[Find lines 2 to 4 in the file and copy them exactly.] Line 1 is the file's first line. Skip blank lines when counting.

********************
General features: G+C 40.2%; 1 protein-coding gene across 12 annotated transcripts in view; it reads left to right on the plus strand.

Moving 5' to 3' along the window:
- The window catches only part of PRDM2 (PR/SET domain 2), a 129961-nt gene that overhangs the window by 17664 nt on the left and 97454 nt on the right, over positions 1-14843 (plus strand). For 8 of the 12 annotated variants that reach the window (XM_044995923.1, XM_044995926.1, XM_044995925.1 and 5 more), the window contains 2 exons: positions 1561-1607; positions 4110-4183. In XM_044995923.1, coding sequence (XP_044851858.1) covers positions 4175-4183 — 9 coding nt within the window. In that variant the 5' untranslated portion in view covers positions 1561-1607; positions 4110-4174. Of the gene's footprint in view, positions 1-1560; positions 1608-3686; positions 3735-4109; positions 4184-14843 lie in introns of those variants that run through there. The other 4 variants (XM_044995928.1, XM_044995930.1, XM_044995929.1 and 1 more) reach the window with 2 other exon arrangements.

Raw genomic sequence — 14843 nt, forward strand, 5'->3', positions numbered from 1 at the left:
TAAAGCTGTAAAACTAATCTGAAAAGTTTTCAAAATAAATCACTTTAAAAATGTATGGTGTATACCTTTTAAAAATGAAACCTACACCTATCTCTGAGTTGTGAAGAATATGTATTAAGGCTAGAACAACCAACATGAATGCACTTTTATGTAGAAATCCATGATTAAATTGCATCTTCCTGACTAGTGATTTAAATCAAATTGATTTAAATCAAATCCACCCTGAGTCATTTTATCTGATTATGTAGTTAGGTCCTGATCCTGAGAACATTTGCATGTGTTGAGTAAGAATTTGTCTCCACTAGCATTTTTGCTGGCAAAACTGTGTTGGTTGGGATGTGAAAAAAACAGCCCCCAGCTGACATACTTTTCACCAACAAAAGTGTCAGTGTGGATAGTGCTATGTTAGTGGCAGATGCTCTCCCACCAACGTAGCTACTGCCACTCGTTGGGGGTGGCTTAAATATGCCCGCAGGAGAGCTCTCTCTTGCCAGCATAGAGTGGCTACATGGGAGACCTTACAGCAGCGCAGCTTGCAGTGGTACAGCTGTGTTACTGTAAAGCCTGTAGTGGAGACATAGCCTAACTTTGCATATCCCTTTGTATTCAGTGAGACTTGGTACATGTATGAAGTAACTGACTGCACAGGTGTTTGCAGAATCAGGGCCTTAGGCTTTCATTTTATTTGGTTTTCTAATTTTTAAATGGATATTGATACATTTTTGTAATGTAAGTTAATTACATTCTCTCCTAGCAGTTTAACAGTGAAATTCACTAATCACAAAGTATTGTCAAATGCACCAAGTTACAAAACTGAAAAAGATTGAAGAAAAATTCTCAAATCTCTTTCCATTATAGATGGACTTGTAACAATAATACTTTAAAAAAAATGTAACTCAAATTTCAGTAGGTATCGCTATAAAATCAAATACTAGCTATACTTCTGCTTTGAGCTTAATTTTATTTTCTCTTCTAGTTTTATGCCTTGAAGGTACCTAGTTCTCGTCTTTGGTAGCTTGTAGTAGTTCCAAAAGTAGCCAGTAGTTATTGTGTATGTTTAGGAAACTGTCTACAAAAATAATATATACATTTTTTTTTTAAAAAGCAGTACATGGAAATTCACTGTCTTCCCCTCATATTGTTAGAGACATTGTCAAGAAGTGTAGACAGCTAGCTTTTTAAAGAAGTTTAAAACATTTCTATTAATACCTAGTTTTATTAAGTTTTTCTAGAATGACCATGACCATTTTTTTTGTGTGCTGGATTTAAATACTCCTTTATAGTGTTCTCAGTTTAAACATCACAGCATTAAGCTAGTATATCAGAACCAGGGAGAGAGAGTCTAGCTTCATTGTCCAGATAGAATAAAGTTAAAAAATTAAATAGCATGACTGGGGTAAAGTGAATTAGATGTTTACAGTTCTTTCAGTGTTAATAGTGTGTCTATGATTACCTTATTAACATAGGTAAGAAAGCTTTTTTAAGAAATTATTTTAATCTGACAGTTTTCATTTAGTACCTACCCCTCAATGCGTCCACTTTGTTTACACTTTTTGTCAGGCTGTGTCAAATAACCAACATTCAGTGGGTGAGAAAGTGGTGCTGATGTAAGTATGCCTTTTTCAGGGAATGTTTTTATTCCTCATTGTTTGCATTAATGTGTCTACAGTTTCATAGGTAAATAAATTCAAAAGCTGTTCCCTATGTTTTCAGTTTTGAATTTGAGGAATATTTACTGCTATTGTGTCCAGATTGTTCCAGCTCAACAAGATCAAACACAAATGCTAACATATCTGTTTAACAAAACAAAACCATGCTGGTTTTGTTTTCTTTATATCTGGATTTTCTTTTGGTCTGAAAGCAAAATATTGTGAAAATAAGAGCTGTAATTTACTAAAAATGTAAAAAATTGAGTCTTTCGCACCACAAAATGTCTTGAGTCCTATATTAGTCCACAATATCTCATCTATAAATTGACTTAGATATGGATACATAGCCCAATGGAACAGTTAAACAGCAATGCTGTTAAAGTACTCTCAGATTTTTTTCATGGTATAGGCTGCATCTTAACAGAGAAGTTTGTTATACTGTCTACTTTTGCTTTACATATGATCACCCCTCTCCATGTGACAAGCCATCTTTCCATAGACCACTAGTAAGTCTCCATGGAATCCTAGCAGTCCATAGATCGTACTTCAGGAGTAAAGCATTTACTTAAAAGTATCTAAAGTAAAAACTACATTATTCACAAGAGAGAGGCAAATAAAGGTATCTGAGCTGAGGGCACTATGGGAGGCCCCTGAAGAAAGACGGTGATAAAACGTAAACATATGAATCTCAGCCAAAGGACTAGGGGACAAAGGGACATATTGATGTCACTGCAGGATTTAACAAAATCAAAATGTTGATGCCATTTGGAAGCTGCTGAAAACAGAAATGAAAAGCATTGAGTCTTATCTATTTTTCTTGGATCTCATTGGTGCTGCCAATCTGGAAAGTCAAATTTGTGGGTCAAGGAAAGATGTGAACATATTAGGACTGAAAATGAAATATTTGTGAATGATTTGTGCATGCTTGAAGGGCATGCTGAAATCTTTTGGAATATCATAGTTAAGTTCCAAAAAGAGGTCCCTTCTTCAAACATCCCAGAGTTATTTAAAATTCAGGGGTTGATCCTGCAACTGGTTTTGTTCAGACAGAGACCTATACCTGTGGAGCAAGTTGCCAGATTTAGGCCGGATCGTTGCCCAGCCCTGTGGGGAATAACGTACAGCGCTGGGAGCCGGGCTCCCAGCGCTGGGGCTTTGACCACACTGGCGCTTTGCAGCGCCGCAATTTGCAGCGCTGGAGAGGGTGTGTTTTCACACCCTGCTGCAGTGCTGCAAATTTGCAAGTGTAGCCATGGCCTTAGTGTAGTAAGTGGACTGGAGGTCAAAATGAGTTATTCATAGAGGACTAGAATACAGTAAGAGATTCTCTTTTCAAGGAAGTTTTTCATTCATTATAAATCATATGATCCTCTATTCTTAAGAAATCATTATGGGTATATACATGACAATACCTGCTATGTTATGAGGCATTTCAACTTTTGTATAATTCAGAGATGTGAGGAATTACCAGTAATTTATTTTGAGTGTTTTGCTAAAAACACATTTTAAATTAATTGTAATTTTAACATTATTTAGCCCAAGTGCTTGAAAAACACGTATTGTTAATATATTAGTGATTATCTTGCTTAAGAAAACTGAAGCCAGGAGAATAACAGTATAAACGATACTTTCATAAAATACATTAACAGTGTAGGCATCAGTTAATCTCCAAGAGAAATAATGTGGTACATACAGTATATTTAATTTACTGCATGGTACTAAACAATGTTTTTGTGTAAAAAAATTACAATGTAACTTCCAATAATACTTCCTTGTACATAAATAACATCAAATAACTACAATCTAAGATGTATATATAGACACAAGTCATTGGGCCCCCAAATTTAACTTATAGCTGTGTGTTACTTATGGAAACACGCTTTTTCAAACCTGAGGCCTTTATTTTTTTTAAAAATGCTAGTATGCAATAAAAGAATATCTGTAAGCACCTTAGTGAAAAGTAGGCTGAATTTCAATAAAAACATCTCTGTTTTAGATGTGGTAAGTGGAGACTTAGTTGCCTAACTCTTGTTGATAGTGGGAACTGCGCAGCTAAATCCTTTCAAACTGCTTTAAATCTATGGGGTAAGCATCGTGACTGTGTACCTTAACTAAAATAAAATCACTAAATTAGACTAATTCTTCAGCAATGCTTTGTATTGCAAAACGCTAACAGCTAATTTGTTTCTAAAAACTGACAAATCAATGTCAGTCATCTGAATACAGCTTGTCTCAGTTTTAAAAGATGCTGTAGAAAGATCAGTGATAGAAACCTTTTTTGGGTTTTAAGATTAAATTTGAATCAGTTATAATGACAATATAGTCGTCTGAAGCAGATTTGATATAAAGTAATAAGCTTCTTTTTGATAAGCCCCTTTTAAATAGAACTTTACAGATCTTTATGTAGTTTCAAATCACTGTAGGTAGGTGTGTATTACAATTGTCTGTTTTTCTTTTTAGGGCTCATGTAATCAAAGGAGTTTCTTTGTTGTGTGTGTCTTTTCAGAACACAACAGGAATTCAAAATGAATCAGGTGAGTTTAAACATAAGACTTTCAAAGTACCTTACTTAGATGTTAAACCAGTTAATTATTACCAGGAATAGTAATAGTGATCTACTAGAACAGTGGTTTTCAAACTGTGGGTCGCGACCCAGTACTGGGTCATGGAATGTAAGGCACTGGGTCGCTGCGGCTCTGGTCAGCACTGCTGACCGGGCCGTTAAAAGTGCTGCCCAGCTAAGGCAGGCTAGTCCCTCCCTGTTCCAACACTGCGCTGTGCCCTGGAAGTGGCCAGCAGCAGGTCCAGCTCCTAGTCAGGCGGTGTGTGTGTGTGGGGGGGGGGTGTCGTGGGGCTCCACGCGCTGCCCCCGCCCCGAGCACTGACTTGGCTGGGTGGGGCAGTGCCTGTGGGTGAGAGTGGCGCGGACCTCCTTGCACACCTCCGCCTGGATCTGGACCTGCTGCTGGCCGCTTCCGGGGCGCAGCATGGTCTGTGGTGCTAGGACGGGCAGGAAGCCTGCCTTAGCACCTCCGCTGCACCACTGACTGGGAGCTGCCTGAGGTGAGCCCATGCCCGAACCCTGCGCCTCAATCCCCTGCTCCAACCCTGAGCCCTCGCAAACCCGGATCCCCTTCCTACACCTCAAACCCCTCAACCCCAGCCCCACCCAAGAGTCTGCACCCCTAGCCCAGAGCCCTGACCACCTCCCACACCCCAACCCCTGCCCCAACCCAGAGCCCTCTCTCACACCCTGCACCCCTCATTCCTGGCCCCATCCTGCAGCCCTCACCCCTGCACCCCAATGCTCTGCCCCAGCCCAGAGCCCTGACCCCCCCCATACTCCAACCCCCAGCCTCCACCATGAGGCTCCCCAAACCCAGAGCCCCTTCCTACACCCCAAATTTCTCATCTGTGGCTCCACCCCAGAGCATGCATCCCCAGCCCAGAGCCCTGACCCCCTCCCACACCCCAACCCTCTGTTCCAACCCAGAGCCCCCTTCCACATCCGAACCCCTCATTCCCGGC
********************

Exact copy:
Moving 5' to 3' along the window:
- The window catches only part of PRDM2 (PR/SET domain 2), a 129961-nt gene that overhangs the window by 17664 nt on the left and 97454 nt on the right, over positions 1-14843 (plus strand). For 8 of the 12 annotated variants that reach the window (XM_044995923.1, XM_044995926.1, XM_044995925.1 and 5 more), the window contains 2 exons: positions 1561-1607; positions 4110-4183. In XM_044995923.1, coding sequence (XP_044851858.1) covers positions 4175-4183 — 9 coding nt within the window. In that variant the 5' untranslated portion in view covers positions 1561-1607; positions 4110-4174. Of the gene's footprint in view, positions 1-1560; positions 1608-3686; positions 3735-4109; positions 4184-14843 lie in introns of those variants that run through there. The other 4 variants (XM_044995928.1, XM_044995930.1, XM_044995929.1 and 1 more) reach the window with 2 other exon arrangements.

Raw genomic sequence — 14843 nt, forward strand, 5'->3', positions numbered from 1 at the left: